Leveraging data is thoroughly embedded into Dana’s enterprise strategy. A prime example of the importance we are placing on this expertise is in our efforts to support hybridization and electrification, where we are hiring data analysts and software programmers to help shape our product development. We are also recruiting for these positions to support our traditional product lines as well.


Challenges & Opportunities

What new challenges have arisen that effect the way you design or manufacture your product? How you do business? How you go to market? How you differentiate yourself from the competition?

The greatest challenge is the competition for engineering talent. Today’s engineers need to have development and manufacturing expertise across a broad spectrum of areas, including mechanical, electrical, controls, and software. This talent is in high demand across all the markets we serve and wherever we do business in the world.

Another consistent challenge we face is the demand from OEMs to deliver better performance and improved reliability with lower cost solutions. We have always faced this demand, and we always will.

Finally, there is the challenge of adding functionality within the same vehicle design envelope. OEMs across all the vehicle markets we serve are pushing for better efficiency and improved performance out of a smaller, lighter weight package.


Has the rate of technological advancement had any impact on business decisions, development, or product performance and client expectations?

Dana has been an innovation company since it was founded in 1904, and today’s rapid rate of technology development continues to shape our enterprise strategy as well as the products and solutions we develop in collaboration with our OEM customers. 

Ultimately, we want to enable our customers to excel in the marketplace through the innovations we develop, including the use of data and the generation of analytics based on this data.


What is your company’s opportunity to impact the marketplace with a unique product, capability or offering?

Dana is constantly innovating and developing unique capabilities, products, and solutions alongside our customers. This drive for innovation is reflected in our ongoing investment in research and development. Last year, Dana invested $196 million in engineering, which represents the seventh consecutive annual increase in these expenditures to support our customers.

As a result, Dana has a broad, expansive range of smart product offerings for customers across vehicle markets. In fact, we achieved the innovation milestone of 10,000 patents issued to the company's engineers and inventors earlier this year.


The Global Landscape

Has the recent nationalism focus for several key countries including the U.S. altered the way you evaluate international opportunities, work with global partners, or any part of your business currently? Do you see an impact in the future?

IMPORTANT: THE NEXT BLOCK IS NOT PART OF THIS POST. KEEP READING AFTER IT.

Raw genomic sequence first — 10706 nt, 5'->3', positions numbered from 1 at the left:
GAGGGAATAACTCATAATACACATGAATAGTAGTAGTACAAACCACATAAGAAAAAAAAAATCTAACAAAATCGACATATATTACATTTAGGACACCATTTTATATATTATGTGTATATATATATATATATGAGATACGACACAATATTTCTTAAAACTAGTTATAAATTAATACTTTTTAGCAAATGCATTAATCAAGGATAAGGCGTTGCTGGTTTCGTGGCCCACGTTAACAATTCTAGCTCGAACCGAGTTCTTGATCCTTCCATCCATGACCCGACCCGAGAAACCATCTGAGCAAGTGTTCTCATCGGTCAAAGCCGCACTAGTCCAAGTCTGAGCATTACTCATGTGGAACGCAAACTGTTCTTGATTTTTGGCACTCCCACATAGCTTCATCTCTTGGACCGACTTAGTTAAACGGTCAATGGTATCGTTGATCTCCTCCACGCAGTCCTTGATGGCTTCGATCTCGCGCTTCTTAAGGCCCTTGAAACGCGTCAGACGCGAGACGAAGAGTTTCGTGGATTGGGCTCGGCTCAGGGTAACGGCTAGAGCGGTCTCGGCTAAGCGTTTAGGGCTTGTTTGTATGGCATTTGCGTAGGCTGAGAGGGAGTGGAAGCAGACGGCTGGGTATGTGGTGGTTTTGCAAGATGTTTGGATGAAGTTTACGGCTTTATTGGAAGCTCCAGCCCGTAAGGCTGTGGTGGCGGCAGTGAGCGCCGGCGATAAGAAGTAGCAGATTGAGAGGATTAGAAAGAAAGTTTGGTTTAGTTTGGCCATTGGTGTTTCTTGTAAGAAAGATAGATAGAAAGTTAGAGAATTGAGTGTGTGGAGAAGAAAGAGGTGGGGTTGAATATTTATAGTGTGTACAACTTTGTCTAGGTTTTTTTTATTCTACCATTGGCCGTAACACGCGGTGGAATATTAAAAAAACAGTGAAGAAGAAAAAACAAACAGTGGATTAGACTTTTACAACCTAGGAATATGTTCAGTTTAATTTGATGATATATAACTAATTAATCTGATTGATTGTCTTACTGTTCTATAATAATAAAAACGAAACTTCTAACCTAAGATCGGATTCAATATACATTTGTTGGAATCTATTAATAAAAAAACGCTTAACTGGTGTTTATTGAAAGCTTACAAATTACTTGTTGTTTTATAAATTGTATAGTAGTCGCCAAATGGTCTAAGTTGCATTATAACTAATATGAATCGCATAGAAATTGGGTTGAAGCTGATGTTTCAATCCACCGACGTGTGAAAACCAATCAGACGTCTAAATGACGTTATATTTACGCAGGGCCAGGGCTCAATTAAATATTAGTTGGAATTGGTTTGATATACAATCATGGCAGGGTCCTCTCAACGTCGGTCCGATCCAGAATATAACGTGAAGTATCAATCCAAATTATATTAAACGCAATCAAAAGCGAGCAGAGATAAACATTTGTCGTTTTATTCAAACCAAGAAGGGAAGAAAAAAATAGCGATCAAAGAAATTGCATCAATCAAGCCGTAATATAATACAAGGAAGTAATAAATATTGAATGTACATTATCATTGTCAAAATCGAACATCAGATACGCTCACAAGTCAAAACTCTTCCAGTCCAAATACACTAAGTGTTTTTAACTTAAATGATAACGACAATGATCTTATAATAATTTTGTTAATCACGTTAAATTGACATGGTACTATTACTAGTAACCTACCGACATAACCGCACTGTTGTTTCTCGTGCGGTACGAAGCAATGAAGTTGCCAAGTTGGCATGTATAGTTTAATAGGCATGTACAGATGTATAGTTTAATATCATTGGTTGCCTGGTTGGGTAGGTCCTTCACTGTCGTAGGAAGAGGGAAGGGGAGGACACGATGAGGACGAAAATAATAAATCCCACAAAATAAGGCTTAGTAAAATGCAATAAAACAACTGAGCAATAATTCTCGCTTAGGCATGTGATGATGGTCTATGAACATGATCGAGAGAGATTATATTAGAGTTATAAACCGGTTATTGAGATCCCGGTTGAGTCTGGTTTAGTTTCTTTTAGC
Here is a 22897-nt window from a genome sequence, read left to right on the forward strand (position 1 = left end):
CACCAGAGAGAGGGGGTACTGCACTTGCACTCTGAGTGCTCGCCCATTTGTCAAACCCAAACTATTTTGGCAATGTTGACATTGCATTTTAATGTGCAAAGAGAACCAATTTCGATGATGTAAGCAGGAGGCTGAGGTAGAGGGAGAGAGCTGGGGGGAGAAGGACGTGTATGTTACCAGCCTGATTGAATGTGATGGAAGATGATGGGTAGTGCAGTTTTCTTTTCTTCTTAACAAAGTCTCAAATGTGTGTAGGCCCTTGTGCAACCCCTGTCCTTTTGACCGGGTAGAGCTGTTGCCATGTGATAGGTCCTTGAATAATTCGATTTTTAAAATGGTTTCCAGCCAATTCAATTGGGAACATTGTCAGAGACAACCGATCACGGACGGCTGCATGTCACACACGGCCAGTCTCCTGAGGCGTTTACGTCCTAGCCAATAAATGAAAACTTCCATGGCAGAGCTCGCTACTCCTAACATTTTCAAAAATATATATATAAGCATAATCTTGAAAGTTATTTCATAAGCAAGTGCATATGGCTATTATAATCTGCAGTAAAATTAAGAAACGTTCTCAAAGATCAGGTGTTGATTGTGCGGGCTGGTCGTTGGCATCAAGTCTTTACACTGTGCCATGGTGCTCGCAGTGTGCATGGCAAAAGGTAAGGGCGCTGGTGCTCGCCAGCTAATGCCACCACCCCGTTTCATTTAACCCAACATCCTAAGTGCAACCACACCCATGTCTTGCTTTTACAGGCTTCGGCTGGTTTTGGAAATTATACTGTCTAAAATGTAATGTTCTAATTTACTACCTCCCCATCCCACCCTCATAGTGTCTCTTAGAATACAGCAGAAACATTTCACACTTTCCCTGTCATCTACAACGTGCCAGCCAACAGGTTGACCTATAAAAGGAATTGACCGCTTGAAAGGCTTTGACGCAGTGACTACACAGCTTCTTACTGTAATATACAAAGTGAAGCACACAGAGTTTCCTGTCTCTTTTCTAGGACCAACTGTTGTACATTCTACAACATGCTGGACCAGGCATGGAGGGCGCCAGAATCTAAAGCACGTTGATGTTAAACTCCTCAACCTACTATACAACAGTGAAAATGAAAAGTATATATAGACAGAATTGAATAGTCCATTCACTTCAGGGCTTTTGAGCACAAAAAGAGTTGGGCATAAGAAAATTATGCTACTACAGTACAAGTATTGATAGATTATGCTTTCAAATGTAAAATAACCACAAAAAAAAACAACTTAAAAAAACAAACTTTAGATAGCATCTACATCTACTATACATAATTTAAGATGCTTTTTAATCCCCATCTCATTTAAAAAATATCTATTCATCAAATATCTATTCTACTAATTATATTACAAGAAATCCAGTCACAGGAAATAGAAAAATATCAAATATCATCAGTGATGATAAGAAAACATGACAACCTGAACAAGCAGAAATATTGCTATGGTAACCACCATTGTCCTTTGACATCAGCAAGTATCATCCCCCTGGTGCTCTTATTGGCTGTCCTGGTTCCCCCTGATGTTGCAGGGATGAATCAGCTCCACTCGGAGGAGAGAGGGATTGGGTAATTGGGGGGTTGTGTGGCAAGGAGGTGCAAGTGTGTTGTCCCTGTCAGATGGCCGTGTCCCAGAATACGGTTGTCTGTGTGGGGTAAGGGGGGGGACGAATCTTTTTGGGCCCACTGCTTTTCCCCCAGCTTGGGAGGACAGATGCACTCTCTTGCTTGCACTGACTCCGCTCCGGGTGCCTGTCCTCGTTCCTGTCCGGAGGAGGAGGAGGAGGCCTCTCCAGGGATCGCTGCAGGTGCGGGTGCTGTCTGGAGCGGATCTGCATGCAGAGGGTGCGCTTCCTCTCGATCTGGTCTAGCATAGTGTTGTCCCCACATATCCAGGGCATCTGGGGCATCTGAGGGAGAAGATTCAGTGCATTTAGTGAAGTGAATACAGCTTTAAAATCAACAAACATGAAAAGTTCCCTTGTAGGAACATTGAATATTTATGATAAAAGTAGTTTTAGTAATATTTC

We follow changes in the regulatory and policy landscape very closely, but it’s important to remember that Dana is a global company that works with vehicle and equipment manufacturers in every region of the world. While there may be changes in policy in certain geographies, we are focused on key megatrends and how we can address them through solutions that deliver improved performance and increased efficiency. 

For example, fuel costs continue to comprise a large portion of equipment owning costs, and while fuel prices have remained level over the past several years, there is always the potential for fuel costs to rise. While there may be less regulatory pressure in certain regions to reduce emissions and improve fuel efficiency, there is still a strong economic case for owners of the equipment to reduce emissions and fuel consumption.


What are your regions/markets of interest for expansion or investment you are looking at for future opportunities?

We are very active in all major regions of the world, and we see growth opportunities everywhere we do business, especially in North America, Europe, China, and South America.


Are there any new industries or applications you are exploring?

We are constantly looking for opportunities where we can provide value, especially in adjacent markets where we can leverage our technologies, expertise, and position as a Tier-One supplier to manufacturers.

For example, Dana completed the acquisition of the Brevini Group’s motion systems business in earlier this year. As a result, Dana is now the unique solutions provider in the world that can manage both energy and power conveyance from the vehicle’s engine to its wheels, as well as from the engine to machine work circuits.

With such a complete range of products, Dana presents distinctive technological and supply-chain advantages. OEMs can now work with a single supplier for a highly engineered, complete solution tailored to their specific needs, including drive, motion, and electronics systems.


What key policies are you watching closely that could impact your business, either positively or negatively?

We are constantly evaluating policies, regulations, and legislation that impact our OEM customers as well as end-user customers. That said, equipment manufacturers and purchasers will always be focused technologies that improve performance, efficiency, safety, durability, lightweighting, and reliability. 

Dana is in a unique position by servicing all the major vehicle markets – passenger, commercial-vehicle and off-highway.  We have a grasp on the megatrends affecting all these markets, and we can anticipate shifts in market preferences by leveraging best practices and applicable technologies.